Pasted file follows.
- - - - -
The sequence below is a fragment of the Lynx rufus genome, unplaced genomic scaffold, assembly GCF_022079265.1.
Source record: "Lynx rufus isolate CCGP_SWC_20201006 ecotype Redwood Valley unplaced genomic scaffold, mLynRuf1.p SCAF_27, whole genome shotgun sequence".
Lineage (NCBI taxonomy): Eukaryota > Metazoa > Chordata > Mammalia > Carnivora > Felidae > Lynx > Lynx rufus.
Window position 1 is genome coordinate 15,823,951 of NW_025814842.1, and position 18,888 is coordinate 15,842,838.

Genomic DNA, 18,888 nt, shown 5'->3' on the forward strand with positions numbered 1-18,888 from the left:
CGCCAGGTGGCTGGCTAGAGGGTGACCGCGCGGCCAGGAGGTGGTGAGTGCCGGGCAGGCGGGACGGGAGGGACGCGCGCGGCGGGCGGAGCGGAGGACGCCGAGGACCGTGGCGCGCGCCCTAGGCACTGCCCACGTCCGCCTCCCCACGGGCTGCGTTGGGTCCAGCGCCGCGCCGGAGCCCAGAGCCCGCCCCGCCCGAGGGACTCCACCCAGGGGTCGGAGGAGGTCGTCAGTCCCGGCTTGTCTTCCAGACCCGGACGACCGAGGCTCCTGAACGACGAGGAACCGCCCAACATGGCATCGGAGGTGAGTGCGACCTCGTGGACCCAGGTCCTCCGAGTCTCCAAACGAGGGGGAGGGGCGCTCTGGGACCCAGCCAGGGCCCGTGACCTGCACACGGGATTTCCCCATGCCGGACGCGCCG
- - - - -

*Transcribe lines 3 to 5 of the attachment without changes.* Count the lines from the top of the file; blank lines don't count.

Lineage (NCBI taxonomy): Eukaryota > Metazoa > Chordata > Mammalia > Carnivora > Felidae > Lynx > Lynx rufus.
Window position 1 is genome coordinate 15,823,951 of NW_025814842.1, and position 18,888 is coordinate 15,842,838.

Genomic DNA, 18,888 nt, shown 5'->3' on the forward strand with positions numbered 1-18,888 from the left: